• [0034]
    However, there may a large number of supervisors and it may be difficult to select a suitable supervisor for a client's needs. The supervisors may also require triggers to keep their motivation in helping the clients high. It may also be important to motivate the coaches/supervisors to have as much customers as possible.
  • [0035]
    Therefore, it is proposed, as shown in FIG. 2, to acquire information of a supervisor identifier allocated to a supervisor in step 200. The supervisor may be registered to the network environment 120 accessible by a plurality of supervisors and by a plurality of clients. The supervisor identifier (ID) may be a numerical or alphabetical sequence, for example. The supervisor may be identifiable by the network environment 120 via the supervisor ID.
  • [0036]
    In step 202 it is proposed to acquire information of a different client identifier allocated to each client registered to the network environment. The client ID may also be called a client or a customer ID. Also here it may be appreciated that the clients may be distinguished via the client ID in the environment 120. The client ID may be a numerical or alphabetical sequence, for example. The client may be identifiable by the network environment 120 via the client ID.
  • [0037]
    These supervisor IDs and client IDs, each corresponding to a certain supervisor or a client, may be allocated to the supervisors or to the clients by the environment 120. The identifier may be allocated to the supervisor/client upon registration of the supervisor/client to the system 120. In an embodiment it may be detected when such registration to the network environment 120 takes place. Thus, the ID of the supervisor/client may be acquired upon registration. Alternatively, it may be acquired at a later time from the network environment 120, such as when the client becomes a client of a certain supervisor.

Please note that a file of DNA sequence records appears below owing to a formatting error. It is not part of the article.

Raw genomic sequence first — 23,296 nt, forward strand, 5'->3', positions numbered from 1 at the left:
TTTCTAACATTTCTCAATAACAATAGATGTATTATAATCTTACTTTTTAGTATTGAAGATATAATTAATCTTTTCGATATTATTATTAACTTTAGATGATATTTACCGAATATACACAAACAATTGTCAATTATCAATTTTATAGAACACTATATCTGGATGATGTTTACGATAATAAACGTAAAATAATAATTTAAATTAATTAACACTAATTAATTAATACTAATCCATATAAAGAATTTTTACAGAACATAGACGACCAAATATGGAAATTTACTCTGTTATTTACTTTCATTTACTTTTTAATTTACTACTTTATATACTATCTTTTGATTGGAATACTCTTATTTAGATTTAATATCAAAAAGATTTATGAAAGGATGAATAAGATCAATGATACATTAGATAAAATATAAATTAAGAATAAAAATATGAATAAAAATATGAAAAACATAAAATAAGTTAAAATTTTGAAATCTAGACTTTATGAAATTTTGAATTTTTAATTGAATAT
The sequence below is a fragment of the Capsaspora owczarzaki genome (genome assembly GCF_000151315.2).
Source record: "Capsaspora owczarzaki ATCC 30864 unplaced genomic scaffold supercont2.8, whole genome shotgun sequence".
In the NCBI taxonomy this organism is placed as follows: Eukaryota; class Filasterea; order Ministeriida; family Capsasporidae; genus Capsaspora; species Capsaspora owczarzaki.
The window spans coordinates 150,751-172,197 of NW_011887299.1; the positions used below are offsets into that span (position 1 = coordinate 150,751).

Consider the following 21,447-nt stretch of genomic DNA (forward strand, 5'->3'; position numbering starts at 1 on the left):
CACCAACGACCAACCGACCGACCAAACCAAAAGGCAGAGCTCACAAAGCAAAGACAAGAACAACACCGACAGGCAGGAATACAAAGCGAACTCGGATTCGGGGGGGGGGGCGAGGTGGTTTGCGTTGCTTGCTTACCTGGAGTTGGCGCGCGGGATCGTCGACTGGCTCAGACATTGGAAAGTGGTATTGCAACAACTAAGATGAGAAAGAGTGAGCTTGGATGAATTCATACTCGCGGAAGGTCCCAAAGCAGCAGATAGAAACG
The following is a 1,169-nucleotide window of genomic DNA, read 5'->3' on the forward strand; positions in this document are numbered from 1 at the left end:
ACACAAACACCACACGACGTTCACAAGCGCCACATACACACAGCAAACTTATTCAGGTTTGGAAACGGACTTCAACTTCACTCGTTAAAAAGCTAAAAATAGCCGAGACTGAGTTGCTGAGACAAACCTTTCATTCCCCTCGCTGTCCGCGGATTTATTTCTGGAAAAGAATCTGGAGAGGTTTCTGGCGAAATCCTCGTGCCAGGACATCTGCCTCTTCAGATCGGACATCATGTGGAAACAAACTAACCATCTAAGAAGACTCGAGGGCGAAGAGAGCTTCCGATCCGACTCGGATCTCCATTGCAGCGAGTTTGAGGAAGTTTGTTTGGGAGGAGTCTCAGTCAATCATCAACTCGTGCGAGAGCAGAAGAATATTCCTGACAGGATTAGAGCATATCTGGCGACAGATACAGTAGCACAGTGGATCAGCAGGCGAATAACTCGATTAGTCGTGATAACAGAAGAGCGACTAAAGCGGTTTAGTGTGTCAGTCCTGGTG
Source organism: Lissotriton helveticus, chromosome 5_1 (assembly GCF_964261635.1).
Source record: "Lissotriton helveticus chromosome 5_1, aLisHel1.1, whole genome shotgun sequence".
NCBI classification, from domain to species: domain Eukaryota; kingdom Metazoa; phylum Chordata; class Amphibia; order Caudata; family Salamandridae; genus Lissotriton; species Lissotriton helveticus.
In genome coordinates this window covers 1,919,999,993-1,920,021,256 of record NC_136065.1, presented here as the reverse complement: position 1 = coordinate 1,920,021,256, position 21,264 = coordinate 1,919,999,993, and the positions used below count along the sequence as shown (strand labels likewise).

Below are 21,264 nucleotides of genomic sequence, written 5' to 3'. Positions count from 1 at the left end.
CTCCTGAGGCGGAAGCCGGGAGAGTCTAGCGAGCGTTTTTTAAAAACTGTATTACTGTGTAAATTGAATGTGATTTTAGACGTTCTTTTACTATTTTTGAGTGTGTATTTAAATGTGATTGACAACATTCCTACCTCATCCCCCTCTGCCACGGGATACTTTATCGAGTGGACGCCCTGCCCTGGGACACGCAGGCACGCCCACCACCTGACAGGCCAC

• [0038]
    The environment 120 may thus comprise a control circuitry and a memory, although not shown in FIG. 1, which may cause the network environment 120 to perform such allocations. The allocated sequences may be predetermined according to a certain criteria or given randomly. The sequences may be stored in a memory unit of the network environment. The network environment 120 may require an authentication to be performed before the supervisor or the client is allowed to entry to the environment 120. The authentication may be made in order to verify that the supervisor/client is the person corresponding to the ID. Such authentication procedure may apply the use of a password and a user name, for example, as known by a skilled person.
  • [0039]
    In step 204 it is proposed to associate at least one client ID with the supervisor ID on the basis of a notification of whether or not the client is cooperating with the supervisor. The notification may be made by the supervisor or the client, or both. In an embodiment, once the other party (such as the supervisor) makes such notification, the second party (e.g. the client) needs to verify that the notification is valid. The co-operation between the supervisor and the client may be seen to exist from the moment of the validation. In an embodiment, the notification may be made by the supervisor and/or the client electrically in the coach web service 112 and/or in the end user services 102, for example. Such associations between different supervisors and clients may be stored in a memory location. In an embodiment, the notification indicates that the client becomes a trainee of a certain supervisor.
  • [0040]
    In step 206 of FIG. 2 it is proposed to acquire at least one activity metric related to the at least one client corresponding to the at least one client ID associated with the supervisor ID. Such activity metric may be acquired, for example, from the database 101 to which the clients may upload information regarding exercise(s) performed. Alternatively or in addition to, the activity metric may be determined without any information from the database 101. The activity metric and how it is acquired will be detailed later.
  • [0041]